Seventeen-year-old Amy joins her parents as frozen cargo aboard the vast spaceship Godspeed and expects to awaken on a new planet, three hundred years in the future. Never could she have known that her frozen slumber would come to an end fifty years too soon and that she would be thrust into the brave new world of a spaceship that lives by its own rules.
Amy quickly realizes that her awakening was no mere computer malfunction. Someone-one of the few thousand inhabitants of the spaceship-tried to kill her. And if Amy doesn't do something soon, her parents will be next.
Now Amy must race to unlock Godspeed's hidden secrets. But out of her list of murder suspects, there's only one who matters: Elder, the future leader of the ship and the love she could never have seen coming.
Honestly, I’m not much of a Sci-Fi fan. In fact, the closest I’ve ever come to reading Sci-Fi was The Host by Stephenie Meyer and believe it or not, I actually loved it. So when I first saw this cover and read its synopsis, I was intrigued. I’m all about broadening my horizons (well, as far as reading is concerned) so this book instantly became one of my most anticipated books of this year.
First of all, if there’s one book that should be awarded Best First Chapter Ever (you know, if there actually was such a thing), it should be Across the Universe. And if that chapter didn’t hook you or at the very least, grab your attention, I’m not really sure what will. However, unfortunately for me, after that chapter, my attention drifted and I found myself forcing my mind to focus. Thankfully, after about 100 pages, the story started picking up again and the remainder of it easily made up for the slow beginning.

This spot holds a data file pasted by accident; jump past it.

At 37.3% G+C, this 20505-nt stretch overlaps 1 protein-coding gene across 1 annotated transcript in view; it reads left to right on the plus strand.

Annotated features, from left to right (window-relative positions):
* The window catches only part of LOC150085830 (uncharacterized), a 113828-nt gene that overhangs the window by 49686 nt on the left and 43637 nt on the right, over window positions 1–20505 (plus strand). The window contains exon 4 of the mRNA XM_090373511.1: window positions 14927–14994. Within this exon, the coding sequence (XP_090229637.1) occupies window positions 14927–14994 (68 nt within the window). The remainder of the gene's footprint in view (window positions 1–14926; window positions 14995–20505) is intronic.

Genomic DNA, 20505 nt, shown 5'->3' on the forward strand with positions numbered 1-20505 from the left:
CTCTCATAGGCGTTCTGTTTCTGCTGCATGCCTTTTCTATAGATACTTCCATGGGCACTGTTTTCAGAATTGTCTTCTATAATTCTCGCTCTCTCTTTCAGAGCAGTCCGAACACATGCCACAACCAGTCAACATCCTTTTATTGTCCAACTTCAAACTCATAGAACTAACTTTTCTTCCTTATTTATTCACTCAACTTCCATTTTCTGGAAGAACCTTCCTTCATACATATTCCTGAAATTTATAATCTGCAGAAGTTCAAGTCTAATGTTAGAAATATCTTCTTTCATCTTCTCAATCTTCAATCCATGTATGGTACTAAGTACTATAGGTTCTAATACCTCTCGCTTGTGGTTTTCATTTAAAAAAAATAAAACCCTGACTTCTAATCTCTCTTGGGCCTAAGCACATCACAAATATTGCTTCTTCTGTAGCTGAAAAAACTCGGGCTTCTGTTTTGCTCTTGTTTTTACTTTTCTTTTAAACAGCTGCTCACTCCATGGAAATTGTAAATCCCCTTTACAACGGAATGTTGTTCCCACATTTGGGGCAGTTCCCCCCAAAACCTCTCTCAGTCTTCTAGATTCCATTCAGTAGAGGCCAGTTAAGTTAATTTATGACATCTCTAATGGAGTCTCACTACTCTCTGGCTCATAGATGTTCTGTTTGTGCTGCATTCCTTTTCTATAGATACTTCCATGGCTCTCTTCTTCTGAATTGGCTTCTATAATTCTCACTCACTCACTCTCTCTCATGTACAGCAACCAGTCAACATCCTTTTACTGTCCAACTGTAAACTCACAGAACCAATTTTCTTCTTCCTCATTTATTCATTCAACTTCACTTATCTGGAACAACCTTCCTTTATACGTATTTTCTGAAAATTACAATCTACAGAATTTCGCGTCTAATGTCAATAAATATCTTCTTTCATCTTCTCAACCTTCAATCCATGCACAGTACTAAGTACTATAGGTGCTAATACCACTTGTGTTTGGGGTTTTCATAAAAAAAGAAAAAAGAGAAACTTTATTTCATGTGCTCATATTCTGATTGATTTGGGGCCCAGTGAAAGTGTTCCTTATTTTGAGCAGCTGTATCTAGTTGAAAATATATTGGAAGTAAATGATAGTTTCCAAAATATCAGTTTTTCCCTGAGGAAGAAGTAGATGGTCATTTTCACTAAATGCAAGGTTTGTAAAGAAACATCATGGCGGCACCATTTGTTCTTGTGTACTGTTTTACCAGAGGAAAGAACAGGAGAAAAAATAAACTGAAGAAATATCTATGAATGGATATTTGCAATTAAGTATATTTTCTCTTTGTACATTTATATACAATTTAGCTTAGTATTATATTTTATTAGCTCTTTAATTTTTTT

The characters for the most part, were likable and convincing and pretty much what you’d expect from a bunch of people who’ve lived there entire lives in space (talk about claustrophobic!). I think it's safe to say it wasn’t always pretty. One thing that did bother me though, was that I knew who the villain was almost instantaneously. I’ve said before that I’m pretty good at guessing endings (not gloating, by the way-it’s not something I’d brag about, it gets so darn annoying), but it was just too easy this time. Though, the twist at the end made me dismiss it entirely and made me think that Revis possibly intentionally did that? Hmm... Also, a character I wasn’t a fan of (surprisingly) was Amy. You’d think that for a person who had her life taken away and was thrown (or awoken?) into not so great circumstances, I’d sympathize with her, but no. She came off as just far too whiny for my liking and I often found myself rolling my eyes at things she’d do or the way she’d act.
To me, one of the best aspects of this book was the setting. I mean, imagine: a life on a ship forever; never breathing real oxygen, never knowing what an ocean looks like or what the sun feels like on your skin or even experiencing something as simple as going for a run or walking your dog. It was the world Beth Revis created that made Across the Universe the unique read it was. From how the people lived and functioned and how the ship operated, to all the crazy-cool technology! It definitely took some brains and creativity to come up with everything, so kudos for that, Revis.
Overall, this was an interesting read and definitely not the sort of book I'm used to, but I'm glad I read it. Though, I just want to add that this gorgeous cover may be a bit misleading as there really was no actual love story and the main focus was more on the mystery of who the villain was. And if I had to guess, that might have some part in why I didn't give it the full four stars--the sick sap in me just wasn’t fully satisfied. But hey, a good book is a good book, I guess. Regardless of no kissing.